Column: Supporting Massachusetts agriculture

MIKE SPRINGERphoto Mike Raymond of First Light Farm in Hamilton arranges fresh vegetables at his stand Thursday on the opening day of the Cape Ann Farmers Market at Stage Fort Park in Gloucester.

The purpose of this op-ed is to share core information and principle relevant to the goal of supporting Massachusetts farms. I have written 10 numbered points because it’s easier for readers or farmers to reference and share with each other. Summer is coming and it seems the time is ripe to create a user-friendly article with core information and tactics on how to support the farms that can support our health and economy, right here at home.

1. According to the Massachusetts Office of Energy and Environmental Affairs, there are 28,000 Massachusetts residents employed on 7,755 farms in the state. The goal of this article is how we might get that number to 38,000 and beyond while boosting our local economies.

2. When talking about the importance of creating 10,000 new jobs on Massachusetts farms, it’s good to understand that our official rate of 150,000 unemployed only represents those unemployed who are actively looking for a job. If you include “discouraged workers” or part-time workers, that number is much higher. So, a surge in farm employment from 28,000 to 38,000 would be a boost to many unemployed and local economies throughout the state.

3. While U.S. agriculture declined from 2007 to 2012, Massachusetts was one of the few states that experienced a 1 percent growth in both the number of farms and acres in farmland.  The average Masssachusetts farm produces $63,470 of agricultural products on farms that average about 68 acres, which tells me that even $5, $10 or $15 investments in local products by many of us can have a significant positive impact.

4. Five areas that can boost local farms; support of “Community Supported Agriculture,” continued expansion of farmers markets, greater use of farmstand apps and restaurant “farm of origin” participation. A fifth and powerful boost would be if area universities supported Massachusetts agriculture through buying fresh farm products for campus consumption.

5. Community Supported Agriculture or CSAs are important because they guarantee farmer’s revenue from those that buy shares. Second, farmers can get paid earlier in the season, which reduces risk and allows them to invest in needed capital investment for the season. The good news is Massachusetts Community Supported Agriculture has experienced a 95 percent increase since 2007. Progress will be to help farms get another 95 percent increase. And then another one. Some choose to buy “shares” with others or as a part of a group. A search with my zip code on the web tells me there are four CSAs near me; Farmer Dave’s, the Farm Direct Co-op, First Light Farm and Green Meadows Farm.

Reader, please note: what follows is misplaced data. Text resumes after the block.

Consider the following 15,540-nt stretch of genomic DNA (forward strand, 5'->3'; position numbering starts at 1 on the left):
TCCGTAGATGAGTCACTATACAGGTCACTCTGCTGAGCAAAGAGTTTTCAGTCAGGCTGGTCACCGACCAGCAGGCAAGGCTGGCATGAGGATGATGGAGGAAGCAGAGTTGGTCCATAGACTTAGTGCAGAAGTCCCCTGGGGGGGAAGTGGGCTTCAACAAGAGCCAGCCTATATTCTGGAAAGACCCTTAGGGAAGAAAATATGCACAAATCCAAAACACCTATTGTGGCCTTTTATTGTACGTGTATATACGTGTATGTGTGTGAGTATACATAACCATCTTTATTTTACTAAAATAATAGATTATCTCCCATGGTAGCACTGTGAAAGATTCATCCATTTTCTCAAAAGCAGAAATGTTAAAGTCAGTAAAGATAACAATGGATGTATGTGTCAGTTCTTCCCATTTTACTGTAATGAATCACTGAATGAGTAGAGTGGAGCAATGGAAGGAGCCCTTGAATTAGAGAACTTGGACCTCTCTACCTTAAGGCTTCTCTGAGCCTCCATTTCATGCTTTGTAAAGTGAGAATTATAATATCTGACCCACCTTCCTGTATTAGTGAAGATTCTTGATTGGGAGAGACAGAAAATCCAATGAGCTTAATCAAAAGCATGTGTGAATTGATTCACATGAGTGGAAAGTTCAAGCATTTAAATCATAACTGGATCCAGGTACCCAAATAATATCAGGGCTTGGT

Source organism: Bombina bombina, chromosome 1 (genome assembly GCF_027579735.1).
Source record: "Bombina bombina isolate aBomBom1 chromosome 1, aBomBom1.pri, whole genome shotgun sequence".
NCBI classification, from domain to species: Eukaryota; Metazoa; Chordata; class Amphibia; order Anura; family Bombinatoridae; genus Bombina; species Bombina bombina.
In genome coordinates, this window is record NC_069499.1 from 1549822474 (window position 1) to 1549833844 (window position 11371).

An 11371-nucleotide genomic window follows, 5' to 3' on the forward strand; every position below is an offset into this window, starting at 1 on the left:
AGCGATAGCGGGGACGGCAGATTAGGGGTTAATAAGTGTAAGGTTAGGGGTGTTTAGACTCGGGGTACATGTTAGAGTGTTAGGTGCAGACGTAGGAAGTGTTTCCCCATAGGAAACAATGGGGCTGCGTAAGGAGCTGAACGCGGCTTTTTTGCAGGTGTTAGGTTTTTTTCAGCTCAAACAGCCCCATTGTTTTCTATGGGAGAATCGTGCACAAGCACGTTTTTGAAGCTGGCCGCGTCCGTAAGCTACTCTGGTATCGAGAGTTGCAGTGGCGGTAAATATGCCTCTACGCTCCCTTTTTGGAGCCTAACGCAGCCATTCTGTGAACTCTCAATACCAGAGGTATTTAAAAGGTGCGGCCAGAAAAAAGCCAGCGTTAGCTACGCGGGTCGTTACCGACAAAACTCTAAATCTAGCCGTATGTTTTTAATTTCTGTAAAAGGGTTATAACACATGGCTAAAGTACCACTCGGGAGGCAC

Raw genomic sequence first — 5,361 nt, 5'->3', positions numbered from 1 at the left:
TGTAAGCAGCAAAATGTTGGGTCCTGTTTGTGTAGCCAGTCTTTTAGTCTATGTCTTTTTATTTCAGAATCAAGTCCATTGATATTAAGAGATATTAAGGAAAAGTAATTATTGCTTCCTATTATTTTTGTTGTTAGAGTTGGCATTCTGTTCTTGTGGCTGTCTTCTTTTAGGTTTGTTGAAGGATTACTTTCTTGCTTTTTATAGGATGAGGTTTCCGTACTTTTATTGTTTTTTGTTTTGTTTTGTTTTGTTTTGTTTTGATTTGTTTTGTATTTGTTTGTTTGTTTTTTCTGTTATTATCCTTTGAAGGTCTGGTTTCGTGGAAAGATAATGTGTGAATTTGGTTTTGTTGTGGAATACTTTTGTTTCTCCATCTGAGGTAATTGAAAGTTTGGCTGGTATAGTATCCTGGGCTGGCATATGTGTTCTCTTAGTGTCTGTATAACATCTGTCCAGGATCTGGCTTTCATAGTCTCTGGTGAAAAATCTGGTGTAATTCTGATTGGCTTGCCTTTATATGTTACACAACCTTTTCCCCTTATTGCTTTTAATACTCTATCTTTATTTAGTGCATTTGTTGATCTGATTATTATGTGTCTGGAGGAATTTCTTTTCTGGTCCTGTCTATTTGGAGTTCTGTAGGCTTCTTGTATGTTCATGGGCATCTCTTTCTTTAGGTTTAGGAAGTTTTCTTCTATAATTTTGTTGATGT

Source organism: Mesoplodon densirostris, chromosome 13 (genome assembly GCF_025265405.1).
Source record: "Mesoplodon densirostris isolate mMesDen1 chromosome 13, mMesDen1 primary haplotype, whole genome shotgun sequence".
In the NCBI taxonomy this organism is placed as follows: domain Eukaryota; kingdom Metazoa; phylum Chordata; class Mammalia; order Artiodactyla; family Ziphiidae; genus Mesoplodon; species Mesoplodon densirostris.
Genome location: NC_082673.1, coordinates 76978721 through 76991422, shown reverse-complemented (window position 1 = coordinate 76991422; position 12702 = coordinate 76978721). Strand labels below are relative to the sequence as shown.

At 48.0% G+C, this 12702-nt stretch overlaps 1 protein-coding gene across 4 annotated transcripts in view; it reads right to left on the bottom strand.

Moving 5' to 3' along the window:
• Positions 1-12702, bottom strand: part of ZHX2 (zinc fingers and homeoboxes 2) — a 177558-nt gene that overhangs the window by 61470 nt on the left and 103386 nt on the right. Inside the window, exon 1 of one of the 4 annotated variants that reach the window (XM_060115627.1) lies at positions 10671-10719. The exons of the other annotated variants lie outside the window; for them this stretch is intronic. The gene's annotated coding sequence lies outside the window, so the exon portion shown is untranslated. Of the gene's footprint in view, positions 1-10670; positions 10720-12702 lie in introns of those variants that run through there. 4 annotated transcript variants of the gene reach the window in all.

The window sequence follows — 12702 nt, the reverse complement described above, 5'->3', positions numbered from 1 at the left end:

7. The continued growth of farmers markets in Massachusetts connects residents with local farmers and contributes to direct market sales, which accounts for 10 percent of the state’s total sales of agricultural products. Another way to show support for “direct sales” farm marketing (farmer to customer) is by picking up the “agricultural” ornamental plates at the RMV, decorated with tomato, corn and pumpkin.

8. Families relaxing at home or on the road can support Massachusetts farming. Using the Mass Grown Map online, you can use your computer or smart phone to find farms and farm stands. Locating and going to these places can also be a part of a fun, healthy family outing.

9. It bears emphasizing that Massachusetts colleges can play a big role through using their purchasing power to support local farms. The 1 percent growth that Massachusetts farms experienced between 2007 and 2012 is a good start, but colleges that commit to supporting farms in their communities can help spike that growth. The next level of support is that of Greenfield Community College, which integrates coursework with “community efforts to support regional food security, local economies, and planning for resiliency.”

10. Through sharing and utilizing these points, I believe we might increase Massachusetts farm employment from 28,000 to 38,000 in the time to come. However, even better would be for people who know much more than I do about the farm business to correct and expand upon on what has been my best effort on this subject.

Matthew J. Fraser is a resident of Salem

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